Spotted wing drosophila-microbe interactions: Integrating ecological complexity into SWD management
written by: Huiyu Sheng and Arielle Arsenault-Benoit
Maggie Lewis, a PhD student in the Hamby Lab, aims to advance sustainable management of spotted-wing drosophila (Drosophila suzukii, SWD). Spotted-wing drosophila is a pest of soft skinned fruits such as raspberries and blackberries that is specifically adapted to infest ripe fruit prior to harvest, unlike other fruit flies that often lay their eggs in overripe or rotting fruit. Spotted Wing Drosophila presents a considerable threat to the small fruits industry because the management options are limited and the consumer tolerance threshold to larvae in fruit is very low. Lewis’s dissertation work aims to inform and improve traditional Integrated Pest Management (IPM) approaches for SWD through a better understanding of the fly’s relationships with yeasts, synergism with fruit rot fungi, and optimization of traditional management practices.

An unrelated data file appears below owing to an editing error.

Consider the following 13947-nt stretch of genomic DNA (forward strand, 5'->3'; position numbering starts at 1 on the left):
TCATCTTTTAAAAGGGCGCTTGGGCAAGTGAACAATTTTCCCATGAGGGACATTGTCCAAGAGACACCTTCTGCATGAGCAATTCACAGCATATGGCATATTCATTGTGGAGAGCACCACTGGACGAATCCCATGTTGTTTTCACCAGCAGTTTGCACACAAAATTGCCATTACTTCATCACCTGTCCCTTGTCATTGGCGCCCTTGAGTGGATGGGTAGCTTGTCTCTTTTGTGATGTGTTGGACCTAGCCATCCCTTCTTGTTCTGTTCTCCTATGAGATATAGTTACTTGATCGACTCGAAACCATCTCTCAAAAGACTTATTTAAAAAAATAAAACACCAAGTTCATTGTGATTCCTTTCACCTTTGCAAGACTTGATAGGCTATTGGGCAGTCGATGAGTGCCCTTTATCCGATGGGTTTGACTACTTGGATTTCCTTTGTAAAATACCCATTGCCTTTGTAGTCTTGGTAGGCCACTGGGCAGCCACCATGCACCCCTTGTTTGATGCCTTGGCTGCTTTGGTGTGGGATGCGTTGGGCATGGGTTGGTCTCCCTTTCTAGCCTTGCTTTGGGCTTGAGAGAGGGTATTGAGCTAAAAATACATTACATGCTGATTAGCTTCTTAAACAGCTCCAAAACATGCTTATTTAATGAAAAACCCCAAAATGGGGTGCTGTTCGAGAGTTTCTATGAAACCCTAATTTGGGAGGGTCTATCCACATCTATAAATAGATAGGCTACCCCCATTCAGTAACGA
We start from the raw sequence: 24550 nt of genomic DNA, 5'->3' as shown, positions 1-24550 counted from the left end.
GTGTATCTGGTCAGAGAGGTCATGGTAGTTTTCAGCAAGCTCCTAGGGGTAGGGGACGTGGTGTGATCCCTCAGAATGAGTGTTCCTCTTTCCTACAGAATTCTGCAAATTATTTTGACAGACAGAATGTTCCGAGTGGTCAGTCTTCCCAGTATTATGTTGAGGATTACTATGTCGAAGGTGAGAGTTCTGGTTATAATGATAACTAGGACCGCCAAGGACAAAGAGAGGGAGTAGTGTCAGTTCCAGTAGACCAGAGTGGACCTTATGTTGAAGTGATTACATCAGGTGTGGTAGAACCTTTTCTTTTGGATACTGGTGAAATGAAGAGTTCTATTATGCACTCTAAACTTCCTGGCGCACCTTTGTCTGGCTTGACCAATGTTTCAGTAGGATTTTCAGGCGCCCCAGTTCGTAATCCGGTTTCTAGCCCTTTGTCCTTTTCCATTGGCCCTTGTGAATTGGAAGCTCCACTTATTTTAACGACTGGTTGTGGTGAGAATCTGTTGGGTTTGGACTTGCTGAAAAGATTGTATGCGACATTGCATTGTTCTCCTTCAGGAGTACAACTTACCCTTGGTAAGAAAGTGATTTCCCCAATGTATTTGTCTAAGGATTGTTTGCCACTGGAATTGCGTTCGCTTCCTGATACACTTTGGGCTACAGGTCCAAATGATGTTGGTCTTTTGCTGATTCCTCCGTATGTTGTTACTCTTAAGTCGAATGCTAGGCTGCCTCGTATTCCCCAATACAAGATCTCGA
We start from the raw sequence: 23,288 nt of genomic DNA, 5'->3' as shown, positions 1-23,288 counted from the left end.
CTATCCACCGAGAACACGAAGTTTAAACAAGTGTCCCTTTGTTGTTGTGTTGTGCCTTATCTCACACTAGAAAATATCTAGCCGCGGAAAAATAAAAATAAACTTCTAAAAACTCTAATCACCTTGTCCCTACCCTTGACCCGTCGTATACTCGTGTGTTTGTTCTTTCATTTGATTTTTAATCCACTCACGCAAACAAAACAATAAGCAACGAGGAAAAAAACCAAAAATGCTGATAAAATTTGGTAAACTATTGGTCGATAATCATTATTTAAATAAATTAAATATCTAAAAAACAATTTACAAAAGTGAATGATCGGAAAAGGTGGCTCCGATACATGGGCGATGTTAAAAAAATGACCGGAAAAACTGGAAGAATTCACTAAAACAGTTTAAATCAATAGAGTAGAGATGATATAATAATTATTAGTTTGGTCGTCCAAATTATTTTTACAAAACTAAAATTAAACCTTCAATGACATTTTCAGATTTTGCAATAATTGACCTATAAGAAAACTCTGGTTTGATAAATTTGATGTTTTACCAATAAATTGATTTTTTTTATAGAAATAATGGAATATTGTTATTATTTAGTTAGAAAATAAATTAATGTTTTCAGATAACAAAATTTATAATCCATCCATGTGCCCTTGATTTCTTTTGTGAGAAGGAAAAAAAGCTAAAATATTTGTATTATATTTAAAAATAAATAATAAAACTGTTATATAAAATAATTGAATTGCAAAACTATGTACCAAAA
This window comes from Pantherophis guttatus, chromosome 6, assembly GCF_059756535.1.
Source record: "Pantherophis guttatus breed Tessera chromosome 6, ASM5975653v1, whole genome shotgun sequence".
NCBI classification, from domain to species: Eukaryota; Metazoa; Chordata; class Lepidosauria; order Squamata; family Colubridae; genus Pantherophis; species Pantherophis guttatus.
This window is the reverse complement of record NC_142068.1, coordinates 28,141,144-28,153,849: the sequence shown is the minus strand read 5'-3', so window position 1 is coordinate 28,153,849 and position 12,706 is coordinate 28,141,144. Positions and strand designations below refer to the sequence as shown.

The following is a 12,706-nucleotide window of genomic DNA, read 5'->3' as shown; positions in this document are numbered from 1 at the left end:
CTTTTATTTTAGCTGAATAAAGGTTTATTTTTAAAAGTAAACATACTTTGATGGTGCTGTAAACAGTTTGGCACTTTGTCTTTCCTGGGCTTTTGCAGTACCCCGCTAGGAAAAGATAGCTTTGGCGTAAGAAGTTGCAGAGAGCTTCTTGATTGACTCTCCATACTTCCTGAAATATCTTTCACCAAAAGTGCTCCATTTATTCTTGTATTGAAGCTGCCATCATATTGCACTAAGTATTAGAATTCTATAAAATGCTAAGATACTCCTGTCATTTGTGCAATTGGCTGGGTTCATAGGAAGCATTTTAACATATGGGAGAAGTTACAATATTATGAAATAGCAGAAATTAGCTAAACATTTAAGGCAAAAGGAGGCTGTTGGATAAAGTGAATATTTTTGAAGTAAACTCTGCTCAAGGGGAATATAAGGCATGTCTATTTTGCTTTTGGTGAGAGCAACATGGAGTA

Yeast plays a variety of roles in nature and is considered an important source of dietary lipids and proteins for many Drosophila species, including SWD. Within fruit, SWD encounters and feeds upon a diverse community of yeast microbes. However, previous surveys suggest that SWD may associate with one species of yeast in particular, Hanseniaspora uvarum. In previous surveys of larval microbial associations, over 90% of SWD larvae sampled in MD and CA were found to have fed on HU . In order to determine if this predominance of HU reflects the field density or is caused by larval feeding preference, Lewis evaluated the larval preference of several naturally associated yeast species with Saccharomyces cerevisiae (SC) as a positive control. Although SC is not naturally associated with field populations of Drosophila, it is commonly used as a model organism for laboratory studies of Drosophila – yeast interactions. Lewis provided each SWD larva with two choices of yeast on each side of the arena with each yeast species dyed in either red or blue (Figure 2). She recorded the gut color of each larva after one hour and found that HU is significantly preferred by SWD larvae compared to the other yeast species . Additionally, Lewis set up a larval development assay to evaluate the effect of different yeast species on SWD fitness and development. She reared SWD larvae on different yeast cultures and recorded the pupation, eclosion (adult emergence) time, and the adult body size for each individual. She found that larvae that lived on HU had a higher eclosion rate and a shorter eclosion time compared to larvae on other yeast species except for SC . Surprisingly, there is a mismatch between larval yeast preference and performance. Fly body size provides a measure of overall adult robustness and fitness. Flies that were reared on the SC plate are the largest flies, whereas those that were reared on HU plate turned out to be the smallest among the four yeast species, even though HU was the preferred food, suggesting that factors beyond yeast nutritional quality may drive larval feeding behavior . Flies' interactions with microbes go far beyond simply feeding . Lewis also found that adult SWD carry a diverse community of microbes on both their cuticle and within their digestive tract (indicating feeding) that includes some fruit rot pathogens. This suggests that flies may be involved in vectoring fruit rots onto berries. Their association and persistence may be a potential avenue to explore for management of both pests together.